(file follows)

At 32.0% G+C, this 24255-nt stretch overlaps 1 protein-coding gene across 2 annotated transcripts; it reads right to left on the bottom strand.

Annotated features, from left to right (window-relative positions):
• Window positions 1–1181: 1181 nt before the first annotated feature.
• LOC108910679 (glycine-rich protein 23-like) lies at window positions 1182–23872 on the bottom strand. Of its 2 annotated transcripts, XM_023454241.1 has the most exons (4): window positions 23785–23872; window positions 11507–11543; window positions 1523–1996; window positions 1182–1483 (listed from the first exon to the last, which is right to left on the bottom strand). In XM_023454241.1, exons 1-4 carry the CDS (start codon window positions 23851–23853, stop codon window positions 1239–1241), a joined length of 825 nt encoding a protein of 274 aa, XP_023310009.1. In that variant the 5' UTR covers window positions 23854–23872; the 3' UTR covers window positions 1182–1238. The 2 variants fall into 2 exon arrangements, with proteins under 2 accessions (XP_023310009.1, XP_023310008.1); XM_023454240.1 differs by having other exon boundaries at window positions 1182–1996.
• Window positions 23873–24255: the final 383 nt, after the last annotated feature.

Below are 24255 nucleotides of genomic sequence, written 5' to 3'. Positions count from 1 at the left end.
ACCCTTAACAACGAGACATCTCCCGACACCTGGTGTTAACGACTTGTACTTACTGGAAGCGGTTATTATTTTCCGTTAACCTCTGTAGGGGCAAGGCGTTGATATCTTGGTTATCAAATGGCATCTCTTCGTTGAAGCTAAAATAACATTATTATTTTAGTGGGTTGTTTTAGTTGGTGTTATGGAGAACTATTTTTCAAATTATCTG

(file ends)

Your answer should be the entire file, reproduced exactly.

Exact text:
At 32.0% G+C, this 24255-nt stretch overlaps 1 protein-coding gene across 2 annotated transcripts; it reads right to left on the bottom strand.

Annotated features, from left to right (window-relative positions):
• Window positions 1–1181: 1181 nt before the first annotated feature.
• LOC108910679 (glycine-rich protein 23-like) lies at window positions 1182–23872 on the bottom strand. Of its 2 annotated transcripts, XM_023454241.1 has the most exons (4): window positions 23785–23872; window positions 11507–11543; window positions 1523–1996; window positions 1182–1483 (listed from the first exon to the last, which is right to left on the bottom strand). In XM_023454241.1, exons 1-4 carry the CDS (start codon window positions 23851–23853, stop codon window positions 1239–1241), a joined length of 825 nt encoding a protein of 274 aa, XP_023310009.1. In that variant the 5' UTR covers window positions 23854–23872; the 3' UTR covers window positions 1182–1238. The 2 variants fall into 2 exon arrangements, with proteins under 2 accessions (XP_023310009.1, XP_023310008.1); XM_023454240.1 differs by having other exon boundaries at window positions 1182–1996.
• Window positions 23873–24255: the final 383 nt, after the last annotated feature.

Below are 24255 nucleotides of genomic sequence, written 5' to 3'. Positions count from 1 at the left end.
ACCCTTAACAACGAGACATCTCCCGACACCTGGTGTTAACGACTTGTACTTACTGGAAGCGGTTATTATTTTCCGTTAACCTCTGTAGGGGCAAGGCGTTGATATCTTGGTTATCAAATGGCATCTCTTCGTTGAAGCTAAAATAACATTATTATTTTAGTGGGTTGTTTTAGTTGGTGTTATGGAGAACTATTTTTCAAATTATCTG